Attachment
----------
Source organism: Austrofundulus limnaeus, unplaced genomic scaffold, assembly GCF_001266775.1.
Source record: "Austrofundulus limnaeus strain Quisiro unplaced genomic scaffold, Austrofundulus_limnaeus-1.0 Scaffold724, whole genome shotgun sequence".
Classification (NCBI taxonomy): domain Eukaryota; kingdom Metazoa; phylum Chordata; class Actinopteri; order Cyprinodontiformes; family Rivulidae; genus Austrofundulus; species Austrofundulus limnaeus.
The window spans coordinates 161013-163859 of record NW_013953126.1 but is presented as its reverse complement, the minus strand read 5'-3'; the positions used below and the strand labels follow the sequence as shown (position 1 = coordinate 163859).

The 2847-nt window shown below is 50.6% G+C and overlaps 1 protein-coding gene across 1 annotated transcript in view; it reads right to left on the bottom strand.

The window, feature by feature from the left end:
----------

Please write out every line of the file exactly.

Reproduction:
Source organism: Austrofundulus limnaeus, unplaced genomic scaffold, assembly GCF_001266775.1.
Source record: "Austrofundulus limnaeus strain Quisiro unplaced genomic scaffold, Austrofundulus_limnaeus-1.0 Scaffold724, whole genome shotgun sequence".
Classification (NCBI taxonomy): domain Eukaryota; kingdom Metazoa; phylum Chordata; class Actinopteri; order Cyprinodontiformes; family Rivulidae; genus Austrofundulus; species Austrofundulus limnaeus.
The window spans coordinates 161013-163859 of record NW_013953126.1 but is presented as its reverse complement, the minus strand read 5'-3'; the positions used below and the strand labels follow the sequence as shown (position 1 = coordinate 163859).

The 2847-nt window shown below is 50.6% G+C and overlaps 1 protein-coding gene across 1 annotated transcript in view; it reads right to left on the bottom strand.

The window, feature by feature from the left end: